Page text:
Thursday, March 24, 2011

Greetings From Sunny San Diego

Hey there! I'm in San Diego right now as a guest of Sony's Cyber-shot group. I'm lucky to be part of a gathering of food bloggers from around the country. We spent the afternoon in Oceanside at a wonderful farmer's market and then we had a ridiculously indulgent "picnic" lunch at the beach.

Tough afternoon, I know. We've been set loose with Cyber-shot WX9 cameras; check out the sample images below and look for a review soon on, you know, that other website I work on.

I have more eating ahead of me. For now, check out some photos from our afternoon while I go put on my stretchy pants and get ready for dinner.

Tuesday, March 22, 2011

Be Gratin-ful For What You Have

When countries are shredded by waves or dictators or bombs, that’s a good time to go to the market and get a bunch of leeks. In the grand scheme, this isn’t outrageous, but it felt kind of thrilling handing over three cash dollars to the folks at Daisy Mae’s and leaving with a heavy, leafy bundle.

My inspiration came from a recent article in the New York Times. It wasn’t the delicious photo that convinced me I needed to make this recipe. It was the description of that moment the author spent rinsing grit from the farmer’s market leeks and how soothing it felt to see the dirt being washed down the drain. That sounded like something I could use.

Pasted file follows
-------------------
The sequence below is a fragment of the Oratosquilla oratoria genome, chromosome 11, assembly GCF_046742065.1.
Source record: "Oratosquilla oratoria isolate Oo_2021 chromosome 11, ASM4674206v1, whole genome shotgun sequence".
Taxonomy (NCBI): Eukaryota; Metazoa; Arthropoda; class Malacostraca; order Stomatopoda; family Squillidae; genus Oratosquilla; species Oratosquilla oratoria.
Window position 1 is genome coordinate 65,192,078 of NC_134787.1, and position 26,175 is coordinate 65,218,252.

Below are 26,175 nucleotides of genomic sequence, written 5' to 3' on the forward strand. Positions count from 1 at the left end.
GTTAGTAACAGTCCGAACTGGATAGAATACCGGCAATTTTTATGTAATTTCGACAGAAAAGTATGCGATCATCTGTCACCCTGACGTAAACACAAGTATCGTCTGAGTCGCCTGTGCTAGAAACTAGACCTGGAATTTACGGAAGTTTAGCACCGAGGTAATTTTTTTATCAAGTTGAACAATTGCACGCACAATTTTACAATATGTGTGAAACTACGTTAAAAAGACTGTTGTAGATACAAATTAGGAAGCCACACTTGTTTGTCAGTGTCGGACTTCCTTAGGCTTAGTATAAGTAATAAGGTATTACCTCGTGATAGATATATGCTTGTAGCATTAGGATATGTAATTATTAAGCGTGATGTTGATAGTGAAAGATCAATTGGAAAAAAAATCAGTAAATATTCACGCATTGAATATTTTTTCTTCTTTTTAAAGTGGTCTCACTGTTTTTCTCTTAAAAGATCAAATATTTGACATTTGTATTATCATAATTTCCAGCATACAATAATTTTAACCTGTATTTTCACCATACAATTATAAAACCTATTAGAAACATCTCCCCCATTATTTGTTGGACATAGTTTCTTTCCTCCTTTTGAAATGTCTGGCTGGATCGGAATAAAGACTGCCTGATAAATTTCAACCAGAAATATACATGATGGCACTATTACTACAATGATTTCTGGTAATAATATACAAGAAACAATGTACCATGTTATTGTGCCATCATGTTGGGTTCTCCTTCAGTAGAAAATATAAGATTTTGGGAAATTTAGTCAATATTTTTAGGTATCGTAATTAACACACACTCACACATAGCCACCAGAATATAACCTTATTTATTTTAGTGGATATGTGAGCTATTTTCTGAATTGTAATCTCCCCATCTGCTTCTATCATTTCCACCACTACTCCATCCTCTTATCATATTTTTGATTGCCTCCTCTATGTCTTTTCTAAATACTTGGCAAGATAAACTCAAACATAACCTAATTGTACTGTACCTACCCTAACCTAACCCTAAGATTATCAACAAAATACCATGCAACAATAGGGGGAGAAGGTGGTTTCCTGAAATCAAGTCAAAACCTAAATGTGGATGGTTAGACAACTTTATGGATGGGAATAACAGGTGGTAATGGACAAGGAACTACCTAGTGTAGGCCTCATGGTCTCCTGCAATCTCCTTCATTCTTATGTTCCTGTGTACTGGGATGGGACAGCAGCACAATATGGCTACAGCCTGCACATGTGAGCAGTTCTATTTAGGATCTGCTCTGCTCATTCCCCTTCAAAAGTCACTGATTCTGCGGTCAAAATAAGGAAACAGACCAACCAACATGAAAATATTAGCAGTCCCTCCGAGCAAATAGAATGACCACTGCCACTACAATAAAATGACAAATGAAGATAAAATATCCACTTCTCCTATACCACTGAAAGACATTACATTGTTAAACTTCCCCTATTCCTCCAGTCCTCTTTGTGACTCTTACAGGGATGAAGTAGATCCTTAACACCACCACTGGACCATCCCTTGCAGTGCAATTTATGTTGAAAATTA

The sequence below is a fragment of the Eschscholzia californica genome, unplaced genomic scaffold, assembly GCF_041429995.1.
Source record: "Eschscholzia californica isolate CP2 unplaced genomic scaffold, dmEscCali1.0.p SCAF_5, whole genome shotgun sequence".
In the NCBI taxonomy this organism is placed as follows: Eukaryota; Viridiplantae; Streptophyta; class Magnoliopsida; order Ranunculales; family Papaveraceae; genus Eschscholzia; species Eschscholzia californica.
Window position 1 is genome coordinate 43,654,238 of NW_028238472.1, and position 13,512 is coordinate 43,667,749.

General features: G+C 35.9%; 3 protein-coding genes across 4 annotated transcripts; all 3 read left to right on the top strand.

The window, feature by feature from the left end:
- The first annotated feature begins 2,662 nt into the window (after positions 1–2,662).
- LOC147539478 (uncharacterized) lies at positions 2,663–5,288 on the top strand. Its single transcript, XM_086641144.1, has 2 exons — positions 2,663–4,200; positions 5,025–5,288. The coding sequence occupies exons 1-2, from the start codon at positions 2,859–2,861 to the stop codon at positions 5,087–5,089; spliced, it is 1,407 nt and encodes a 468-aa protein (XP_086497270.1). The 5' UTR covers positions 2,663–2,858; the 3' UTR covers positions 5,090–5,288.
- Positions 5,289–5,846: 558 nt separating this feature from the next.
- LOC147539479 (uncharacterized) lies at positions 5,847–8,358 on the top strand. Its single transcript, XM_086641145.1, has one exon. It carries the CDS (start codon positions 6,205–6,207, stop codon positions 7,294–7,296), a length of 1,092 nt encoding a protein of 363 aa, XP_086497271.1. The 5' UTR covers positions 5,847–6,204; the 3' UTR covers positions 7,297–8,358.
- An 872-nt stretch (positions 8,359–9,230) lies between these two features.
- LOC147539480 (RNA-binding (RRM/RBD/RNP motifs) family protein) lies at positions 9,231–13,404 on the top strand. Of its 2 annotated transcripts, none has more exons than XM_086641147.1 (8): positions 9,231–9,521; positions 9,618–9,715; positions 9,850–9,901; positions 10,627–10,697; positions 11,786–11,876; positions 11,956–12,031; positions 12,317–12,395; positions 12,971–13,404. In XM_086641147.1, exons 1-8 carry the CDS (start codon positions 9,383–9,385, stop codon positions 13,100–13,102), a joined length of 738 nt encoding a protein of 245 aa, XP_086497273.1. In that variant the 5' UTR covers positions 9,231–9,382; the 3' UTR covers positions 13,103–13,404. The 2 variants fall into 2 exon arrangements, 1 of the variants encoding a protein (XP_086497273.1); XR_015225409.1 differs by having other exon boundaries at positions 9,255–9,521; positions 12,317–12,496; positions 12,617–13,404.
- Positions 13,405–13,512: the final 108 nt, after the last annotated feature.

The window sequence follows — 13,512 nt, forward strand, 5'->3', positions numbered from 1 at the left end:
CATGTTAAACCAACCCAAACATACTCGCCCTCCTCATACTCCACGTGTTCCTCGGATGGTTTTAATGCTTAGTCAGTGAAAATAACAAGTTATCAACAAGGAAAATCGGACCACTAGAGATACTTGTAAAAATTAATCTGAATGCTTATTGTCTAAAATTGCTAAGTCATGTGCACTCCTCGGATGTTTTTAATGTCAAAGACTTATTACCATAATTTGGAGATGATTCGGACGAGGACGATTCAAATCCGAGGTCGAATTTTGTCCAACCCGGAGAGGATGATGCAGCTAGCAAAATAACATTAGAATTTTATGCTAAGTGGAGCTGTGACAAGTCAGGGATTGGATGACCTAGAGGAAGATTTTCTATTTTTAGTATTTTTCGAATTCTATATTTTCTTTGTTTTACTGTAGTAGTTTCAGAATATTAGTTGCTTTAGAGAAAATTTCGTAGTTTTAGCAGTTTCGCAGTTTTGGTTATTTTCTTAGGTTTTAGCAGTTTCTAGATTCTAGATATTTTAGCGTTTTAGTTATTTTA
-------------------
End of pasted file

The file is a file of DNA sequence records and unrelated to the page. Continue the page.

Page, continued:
Very soon after the rinsing comes sautéing in a large amount of butter. The cooked leeks go on top of the potatoes, some heavy cream spiked with nutmeg goes over that and a big handful of shredded Gruyere goes over the whole thing.

I mistakenly used a casserole dish instead of a gratin dish, thinking they were interchangeable. The resulting dish was therefore pretty shallow but still delicious. Because leeks and potatoes do not a meal make, I whipped up Courtney’s wonderful balsamic glazed chicken drumsticks. I recommend that you do the same.

I had been pronouncing this dish as “gra-TAN,” which threw Alex for a loop. In fact he asked me as we sat down to eat,

“Why didn’t you tell me you were making potatoes au gratin?” Opting for the accepted GRA-‘n pronunciation.

After a brief survey of several free online dictionaries, I didn’t come to any conclusion about who was right or wrong about the pronunciation. And does it really matter when you have a cheesy, buttery gratin sitting in front of you? And in the grand scheme, isn’t that really a lot?